And yet - the crowd just sat still and silent, waiting until the end to applaud (loudly, but still seated - and just clapping). When the whole show was over, the crowd got a little livelier, but it blew my mind how strict cultural rules can be. These two men were blowing the lid off the place, and we were all just sitting there (myself included).

And it seemed such a perfect example of cultural norms in action: the generally white, (but more importantly) upper-class mentality of controlled emotions versus the generally PoC, (but more importantly) not-so-upper class mentality of let it out and be heard.

I mean, to sum it up - folks were just sitting around, getting excited, but holding it in and waiting their turn to show some appreciation through controlled clapping when - I felt - we all should have been screaming at the amazing parts and stomping our feet to the rhythmic parts - maybe even dancing a little bit.

And I know I wasn't the only one. I could see the physical reactions from the folks around me at the "oh-my-f-ing-G did he really do that!?" parts - and I wasn't the only one that wanted to say something. I heard the excited murmuring after each piece, and I knew I wasn't the only one who wanted to be a little bit louder. I saw bodies rocking a bit to the rhythms - not just mine.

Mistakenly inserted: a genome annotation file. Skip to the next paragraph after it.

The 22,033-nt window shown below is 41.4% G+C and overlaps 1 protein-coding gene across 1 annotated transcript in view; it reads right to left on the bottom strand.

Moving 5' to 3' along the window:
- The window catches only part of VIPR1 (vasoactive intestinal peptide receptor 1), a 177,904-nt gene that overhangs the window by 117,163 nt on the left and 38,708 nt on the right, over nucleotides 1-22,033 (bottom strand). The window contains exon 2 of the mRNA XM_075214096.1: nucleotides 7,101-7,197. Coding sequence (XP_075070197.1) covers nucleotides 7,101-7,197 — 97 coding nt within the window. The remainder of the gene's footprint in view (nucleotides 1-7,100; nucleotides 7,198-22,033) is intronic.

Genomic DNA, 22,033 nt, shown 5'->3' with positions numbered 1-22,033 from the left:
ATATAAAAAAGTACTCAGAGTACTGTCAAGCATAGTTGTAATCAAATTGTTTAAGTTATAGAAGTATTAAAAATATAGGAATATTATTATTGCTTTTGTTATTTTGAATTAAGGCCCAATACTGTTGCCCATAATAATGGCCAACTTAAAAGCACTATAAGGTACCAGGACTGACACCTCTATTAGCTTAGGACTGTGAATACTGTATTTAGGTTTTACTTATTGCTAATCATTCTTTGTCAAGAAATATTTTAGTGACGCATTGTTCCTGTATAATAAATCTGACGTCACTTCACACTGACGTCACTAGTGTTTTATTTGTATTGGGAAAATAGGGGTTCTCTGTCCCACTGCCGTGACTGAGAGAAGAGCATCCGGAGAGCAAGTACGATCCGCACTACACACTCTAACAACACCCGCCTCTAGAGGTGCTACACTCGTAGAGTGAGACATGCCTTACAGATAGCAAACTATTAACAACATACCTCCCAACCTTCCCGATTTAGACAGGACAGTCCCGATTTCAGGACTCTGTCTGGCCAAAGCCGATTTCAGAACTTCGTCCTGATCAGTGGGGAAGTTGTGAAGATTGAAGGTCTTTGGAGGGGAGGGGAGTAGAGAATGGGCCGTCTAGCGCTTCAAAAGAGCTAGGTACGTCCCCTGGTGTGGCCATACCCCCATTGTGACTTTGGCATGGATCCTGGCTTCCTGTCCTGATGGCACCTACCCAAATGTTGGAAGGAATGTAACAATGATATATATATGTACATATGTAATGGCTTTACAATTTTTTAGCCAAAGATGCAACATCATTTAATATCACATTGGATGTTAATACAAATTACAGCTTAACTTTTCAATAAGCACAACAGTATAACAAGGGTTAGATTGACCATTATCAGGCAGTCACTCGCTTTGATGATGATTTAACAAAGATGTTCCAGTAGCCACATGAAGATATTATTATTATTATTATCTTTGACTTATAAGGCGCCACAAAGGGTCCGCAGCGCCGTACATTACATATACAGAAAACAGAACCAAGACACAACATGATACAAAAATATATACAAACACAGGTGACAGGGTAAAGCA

But none of that happened - because of the cultural rules of watching "classical music." The same rules that say the ticket price must be exorbitant, and the dress code is formal. The same rules that implicitly make folks of less means (and of color) feel out of their element and keep them away.

Because it's not just hip-hop fans who let loose - any loud-ass rock show will be filled with screaming fans. In fact, I bet everybody in that church with me at the show has also screamed their heads off and moved their bodies at a different kind of musical performance in the past.

Just not there. And it makes me wonder - how did this come about? Did everybody used to respond to music emotionally and loudly (as seems most natural) until the upper-class tried to distance themselves from the "peasants" by acting differently? Did some group of Free-Mason-esque Illuminati sit down and draft the "rules of upper-class spectating"? Did some upper-crust Freud-disciple decide that "controlling one's emotions" was most "civilized" and then adapt that to every aspect of their world? Did white folks see how folks of color did it, and then change their own rules to make sure that they acted noticeably different - and make it easier to exclude the PoC?

It just makes me wonder. Because how we all behaved at that show was so unbelievably unnatural, and yet it was completely unsurprising at the same time.